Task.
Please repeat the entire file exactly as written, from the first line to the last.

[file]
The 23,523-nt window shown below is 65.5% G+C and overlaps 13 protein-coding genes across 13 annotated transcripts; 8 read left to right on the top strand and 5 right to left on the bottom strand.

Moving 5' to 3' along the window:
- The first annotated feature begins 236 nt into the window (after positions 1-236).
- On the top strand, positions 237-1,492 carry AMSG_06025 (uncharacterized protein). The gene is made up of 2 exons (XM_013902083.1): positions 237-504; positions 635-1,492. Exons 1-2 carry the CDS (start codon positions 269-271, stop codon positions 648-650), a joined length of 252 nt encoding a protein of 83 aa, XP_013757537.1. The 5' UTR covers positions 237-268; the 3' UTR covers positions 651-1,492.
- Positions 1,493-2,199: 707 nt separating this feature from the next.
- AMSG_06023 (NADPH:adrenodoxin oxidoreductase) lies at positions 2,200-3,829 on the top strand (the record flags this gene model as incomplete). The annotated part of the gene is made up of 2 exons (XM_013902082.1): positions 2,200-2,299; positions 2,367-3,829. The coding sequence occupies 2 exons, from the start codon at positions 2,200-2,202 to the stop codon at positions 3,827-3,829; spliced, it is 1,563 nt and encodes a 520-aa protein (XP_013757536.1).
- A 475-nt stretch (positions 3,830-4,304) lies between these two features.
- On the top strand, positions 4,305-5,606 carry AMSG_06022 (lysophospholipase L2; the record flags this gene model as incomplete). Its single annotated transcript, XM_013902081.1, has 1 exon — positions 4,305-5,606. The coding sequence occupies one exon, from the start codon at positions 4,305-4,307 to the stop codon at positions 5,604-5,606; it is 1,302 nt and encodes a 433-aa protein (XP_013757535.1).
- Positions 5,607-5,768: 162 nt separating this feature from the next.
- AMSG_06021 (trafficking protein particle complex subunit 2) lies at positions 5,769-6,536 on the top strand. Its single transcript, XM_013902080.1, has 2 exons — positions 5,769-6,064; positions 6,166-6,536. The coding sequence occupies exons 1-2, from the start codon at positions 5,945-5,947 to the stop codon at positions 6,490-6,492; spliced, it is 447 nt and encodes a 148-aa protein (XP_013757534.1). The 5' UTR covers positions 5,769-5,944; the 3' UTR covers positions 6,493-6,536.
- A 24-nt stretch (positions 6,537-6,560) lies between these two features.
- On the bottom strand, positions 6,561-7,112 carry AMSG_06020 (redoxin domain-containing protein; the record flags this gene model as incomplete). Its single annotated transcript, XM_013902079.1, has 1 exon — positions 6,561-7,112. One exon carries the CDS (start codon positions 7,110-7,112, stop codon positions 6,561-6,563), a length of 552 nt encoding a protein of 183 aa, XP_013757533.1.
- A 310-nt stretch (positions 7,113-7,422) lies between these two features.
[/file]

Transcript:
The 23,523-nt window shown below is 65.5% G+C and overlaps 13 protein-coding genes across 13 annotated transcripts; 8 read left to right on the top strand and 5 right to left on the bottom strand.

Moving 5' to 3' along the window:
- The first annotated feature begins 236 nt into the window (after positions 1-236).
- On the top strand, positions 237-1,492 carry AMSG_06025 (uncharacterized protein). The gene is made up of 2 exons (XM_013902083.1): positions 237-504; positions 635-1,492. Exons 1-2 carry the CDS (start codon positions 269-271, stop codon positions 648-650), a joined length of 252 nt encoding a protein of 83 aa, XP_013757537.1. The 5' UTR covers positions 237-268; the 3' UTR covers positions 651-1,492.
- Positions 1,493-2,199: 707 nt separating this feature from the next.
- AMSG_06023 (NADPH:adrenodoxin oxidoreductase) lies at positions 2,200-3,829 on the top strand (the record flags this gene model as incomplete). The annotated part of the gene is made up of 2 exons (XM_013902082.1): positions 2,200-2,299; positions 2,367-3,829. The coding sequence occupies 2 exons, from the start codon at positions 2,200-2,202 to the stop codon at positions 3,827-3,829; spliced, it is 1,563 nt and encodes a 520-aa protein (XP_013757536.1).
- A 475-nt stretch (positions 3,830-4,304) lies between these two features.
- On the top strand, positions 4,305-5,606 carry AMSG_06022 (lysophospholipase L2; the record flags this gene model as incomplete). Its single annotated transcript, XM_013902081.1, has 1 exon — positions 4,305-5,606. The coding sequence occupies one exon, from the start codon at positions 4,305-4,307 to the stop codon at positions 5,604-5,606; it is 1,302 nt and encodes a 433-aa protein (XP_013757535.1).
- Positions 5,607-5,768: 162 nt separating this feature from the next.
- AMSG_06021 (trafficking protein particle complex subunit 2) lies at positions 5,769-6,536 on the top strand. Its single transcript, XM_013902080.1, has 2 exons — positions 5,769-6,064; positions 6,166-6,536. The coding sequence occupies exons 1-2, from the start codon at positions 5,945-5,947 to the stop codon at positions 6,490-6,492; spliced, it is 447 nt and encodes a 148-aa protein (XP_013757534.1). The 5' UTR covers positions 5,769-5,944; the 3' UTR covers positions 6,493-6,536.
- A 24-nt stretch (positions 6,537-6,560) lies between these two features.
- On the bottom strand, positions 6,561-7,112 carry AMSG_06020 (redoxin domain-containing protein; the record flags this gene model as incomplete). Its single annotated transcript, XM_013902079.1, has 1 exon — positions 6,561-7,112. One exon carries the CDS (start codon positions 7,110-7,112, stop codon positions 6,561-6,563), a length of 552 nt encoding a protein of 183 aa, XP_013757533.1.
- A 310-nt stretch (positions 7,113-7,422) lies between these two features.